by SAVIOUS KWINIKA
JOHANNESBURG, (CAJ News) – COINCIDING with unemployment reaching its highest levels yet and led by some youths bent on defying the under-fire government, the violence against foreign nationals in South Africa is a ticking time bomb.
The skirmishes that have in recent weeks been confined to the economic hub of Guateng has like veldfire, spread to the KwaZulu-Natal and the Western Cape provinces where despite the government warning that the so-called Operation Dudula is illegal, leaders of the operation are undeterred.
This has evoked memories of the worst round of xenophobic violence that battered South Africa in 2008.
Then, at least 62 people, among them 21 South Africans, were killed while more than 300, 000 others displaced.
With the anti-foreigner sentiment blamed on rising joblessness amid an economic malaise exacerbated by the worst outbreak of coronavirus (COVID-19) in the continent, statistics released by government that the unemployment rate had reached an all-time could not have come at a worse time for the increasingly volatile country.
According to figures released by Statistics South Africa on Tuesday, the unemployment rate has shot up to 35,3 percent. The figure is for the fourth quarter of 2021.
Compared to the same period the previous year, this is an increase of 2,8 percent.
The number of unemployed persons thus increased by 278 000 to 7,9 million compared to the third quarter of 2021.
“If we get rid of the ANC (African National Congress) and illegal foreigners, our people will have jobs,” claimed an activist.
Daniel Silke, the political economy analyst, argued job creation had been moving towards crisis proportions for years, even before COVID-19.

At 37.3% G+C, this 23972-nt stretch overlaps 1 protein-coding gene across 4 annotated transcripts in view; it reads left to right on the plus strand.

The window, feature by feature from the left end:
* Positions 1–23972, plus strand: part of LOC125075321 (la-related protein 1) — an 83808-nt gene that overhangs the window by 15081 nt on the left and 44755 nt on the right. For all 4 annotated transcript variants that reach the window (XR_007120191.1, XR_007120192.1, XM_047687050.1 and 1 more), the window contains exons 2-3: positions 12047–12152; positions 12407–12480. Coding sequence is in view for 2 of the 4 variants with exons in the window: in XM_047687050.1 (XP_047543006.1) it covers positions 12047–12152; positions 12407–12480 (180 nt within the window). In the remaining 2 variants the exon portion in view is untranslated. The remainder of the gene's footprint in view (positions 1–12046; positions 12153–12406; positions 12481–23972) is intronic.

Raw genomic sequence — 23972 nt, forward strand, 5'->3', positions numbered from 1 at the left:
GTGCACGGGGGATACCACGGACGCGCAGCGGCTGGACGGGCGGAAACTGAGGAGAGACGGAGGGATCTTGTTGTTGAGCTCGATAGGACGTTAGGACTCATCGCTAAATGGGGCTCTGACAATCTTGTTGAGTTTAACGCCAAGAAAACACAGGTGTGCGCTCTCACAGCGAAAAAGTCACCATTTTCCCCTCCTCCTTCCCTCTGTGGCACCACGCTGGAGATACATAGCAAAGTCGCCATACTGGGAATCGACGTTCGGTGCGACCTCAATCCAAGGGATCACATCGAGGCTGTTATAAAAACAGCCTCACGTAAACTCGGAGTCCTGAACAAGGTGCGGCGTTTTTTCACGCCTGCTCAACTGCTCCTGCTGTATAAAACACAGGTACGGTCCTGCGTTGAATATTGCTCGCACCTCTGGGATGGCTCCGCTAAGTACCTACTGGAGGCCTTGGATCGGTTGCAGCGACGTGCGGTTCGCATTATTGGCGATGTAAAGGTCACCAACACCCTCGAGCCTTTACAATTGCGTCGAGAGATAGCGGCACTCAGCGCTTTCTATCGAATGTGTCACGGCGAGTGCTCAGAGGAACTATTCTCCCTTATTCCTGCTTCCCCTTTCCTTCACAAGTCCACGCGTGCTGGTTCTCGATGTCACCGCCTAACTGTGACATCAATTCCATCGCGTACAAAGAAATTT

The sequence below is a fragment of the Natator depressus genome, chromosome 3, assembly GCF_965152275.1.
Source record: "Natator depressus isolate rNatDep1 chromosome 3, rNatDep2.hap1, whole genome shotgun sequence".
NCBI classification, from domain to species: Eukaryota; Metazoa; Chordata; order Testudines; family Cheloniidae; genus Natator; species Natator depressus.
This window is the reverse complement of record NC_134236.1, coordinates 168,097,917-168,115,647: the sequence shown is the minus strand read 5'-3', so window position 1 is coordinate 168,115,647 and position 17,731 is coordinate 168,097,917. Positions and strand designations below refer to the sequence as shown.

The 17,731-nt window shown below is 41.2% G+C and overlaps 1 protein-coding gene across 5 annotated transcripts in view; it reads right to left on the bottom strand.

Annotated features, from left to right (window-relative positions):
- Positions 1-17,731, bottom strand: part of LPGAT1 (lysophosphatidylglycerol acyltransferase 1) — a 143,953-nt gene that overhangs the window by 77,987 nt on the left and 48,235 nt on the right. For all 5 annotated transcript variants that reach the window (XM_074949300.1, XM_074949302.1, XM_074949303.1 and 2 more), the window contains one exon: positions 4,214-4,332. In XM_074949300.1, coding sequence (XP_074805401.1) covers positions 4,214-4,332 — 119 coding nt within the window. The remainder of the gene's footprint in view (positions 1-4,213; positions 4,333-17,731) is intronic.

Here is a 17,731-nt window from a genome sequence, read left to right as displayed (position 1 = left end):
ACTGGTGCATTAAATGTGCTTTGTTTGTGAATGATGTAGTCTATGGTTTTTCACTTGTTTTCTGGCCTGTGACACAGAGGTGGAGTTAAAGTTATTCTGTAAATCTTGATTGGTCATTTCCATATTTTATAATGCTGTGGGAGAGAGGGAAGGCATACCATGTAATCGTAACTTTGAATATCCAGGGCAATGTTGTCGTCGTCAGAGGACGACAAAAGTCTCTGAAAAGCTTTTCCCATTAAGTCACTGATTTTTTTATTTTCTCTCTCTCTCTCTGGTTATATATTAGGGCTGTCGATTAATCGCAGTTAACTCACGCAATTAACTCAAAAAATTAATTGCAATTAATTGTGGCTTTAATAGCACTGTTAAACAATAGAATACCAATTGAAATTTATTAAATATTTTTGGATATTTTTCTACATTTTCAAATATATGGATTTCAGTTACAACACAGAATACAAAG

“It’s time to admit the failure of existing economic policies and remove obstructionist gatekeepers,” he said.
The announcement of the high unemployment rate summed up a dramatic and tragic few days in the tense nation.
A court in Roodepoort, west of Johannesburg, released leader of the anti-foreigner Operation Dudula, Nhlanhla Mohlauli, on R1 500 bail on the charges of housebreaking and theft, malicious damage to property he faces as part of the ongoing operation.
This emanates from his leading members of Dudula in crackdown that saw the Soweto home of Victor Ramerafe, an opposition Economic Freedom Fighters (EFF) supporter, on allegations it was a drug den.
The arrest, during an ongoing blitz against foreign nationals, has triggered a war of words between Mohlauli and EFF leader, Julius Malema.
An enmity is brewing.
Both have emerged as the most verbal voices on issues affecting the youth and on migration.
On migration, the two men are poles apart.
A trained pilot who trades his epaulet for military gear when leading his fearsome movement, Mohlauli (aged 35) is unyielding in his stance against the presence of “illegal” immigrants in South Africa.
Malema (41) has advocated for a borderless Africa and has declared he would stand by that position even if it costs his firebrand party votes.
In a claim that could harden Dudula followers’ stance, upon his release on bail, Mohlauli said there had been threats against his life but he was “ willing to die for my beliefs.”
On Sunday, the xenophobic tensions spread in the Western Cape province to the town of Bredasdorp. It came a fortnight after hundreds of Zimbabweans were displaced in the same province following clashes with Lesotho nationals over seasonal jobs.
The bone of contention began as a march of dissatisfaction with service delivery.
A group hijacked the march before degenerating into anti-foreigner skirmishes. Some locals expressed disquiet over the employment of foreigners by local businesses and that some owned properties.
Militant locals broke into homes, demolishing shacks and looting goods.
Also at the weekend, police stopped the launch of the Operation Dudula in the KwaZulu-Natal (KZN) province but fears remain among foreign nationals running informal businesses or trading in the major coastal city of Durban.
KZN was the epicentre of the massive looting and violence that left 300 people dead and property worth millions of dollars looted, destroyed and burnt in July last year.
Criminals made the most of the arrest of the former president, Jacob Zuma.
The South African Human Rights Commission (SAHRC) this week confirmed President Cyril Ramaphosa would appear at its National Investigative Hearing into the July 2021 unrest.